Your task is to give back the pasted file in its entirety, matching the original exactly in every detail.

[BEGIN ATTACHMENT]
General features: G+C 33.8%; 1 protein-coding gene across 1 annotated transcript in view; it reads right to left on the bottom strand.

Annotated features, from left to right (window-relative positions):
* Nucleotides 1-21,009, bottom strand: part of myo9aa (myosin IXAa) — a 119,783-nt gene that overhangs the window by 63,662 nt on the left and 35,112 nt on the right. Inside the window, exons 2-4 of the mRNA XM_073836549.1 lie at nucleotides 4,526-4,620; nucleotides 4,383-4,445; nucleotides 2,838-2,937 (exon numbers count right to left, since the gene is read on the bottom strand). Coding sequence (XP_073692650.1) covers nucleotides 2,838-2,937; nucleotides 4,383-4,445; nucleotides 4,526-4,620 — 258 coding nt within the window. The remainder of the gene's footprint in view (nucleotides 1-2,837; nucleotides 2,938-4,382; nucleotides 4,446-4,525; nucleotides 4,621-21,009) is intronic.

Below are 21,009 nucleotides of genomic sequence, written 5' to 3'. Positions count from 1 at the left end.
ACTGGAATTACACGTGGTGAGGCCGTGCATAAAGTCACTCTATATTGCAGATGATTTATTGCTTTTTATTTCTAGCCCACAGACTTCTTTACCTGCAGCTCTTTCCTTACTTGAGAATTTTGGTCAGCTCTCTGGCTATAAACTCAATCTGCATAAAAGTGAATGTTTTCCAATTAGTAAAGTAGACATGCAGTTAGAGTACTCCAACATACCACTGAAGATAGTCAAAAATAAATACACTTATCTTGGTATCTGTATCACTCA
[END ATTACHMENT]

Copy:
General features: G+C 33.8%; 1 protein-coding gene across 1 annotated transcript in view; it reads right to left on the bottom strand.

Annotated features, from left to right (window-relative positions):
* Nucleotides 1-21,009, bottom strand: part of myo9aa (myosin IXAa) — a 119,783-nt gene that overhangs the window by 63,662 nt on the left and 35,112 nt on the right. Inside the window, exons 2-4 of the mRNA XM_073836549.1 lie at nucleotides 4,526-4,620; nucleotides 4,383-4,445; nucleotides 2,838-2,937 (exon numbers count right to left, since the gene is read on the bottom strand). Coding sequence (XP_073692650.1) covers nucleotides 2,838-2,937; nucleotides 4,383-4,445; nucleotides 4,526-4,620 — 258 coding nt within the window. The remainder of the gene's footprint in view (nucleotides 1-2,837; nucleotides 2,938-4,382; nucleotides 4,446-4,525; nucleotides 4,621-21,009) is intronic.

Below are 21,009 nucleotides of genomic sequence, written 5' to 3'. Positions count from 1 at the left end.
ACTGGAATTACACGTGGTGAGGCCGTGCATAAAGTCACTCTATATTGCAGATGATTTATTGCTTTTTATTTCTAGCCCACAGACTTCTTTACCTGCAGCTCTTTCCTTACTTGAGAATTTTGGTCAGCTCTCTGGCTATAAACTCAATCTGCATAAAAGTGAATGTTTTCCAATTAGTAAAGTAGACATGCAGTTAGAGTACTCCAACATACCACTGAAGATAGTCAAAAATAAATACACTTATCTTGGTATCTGTATCACTCA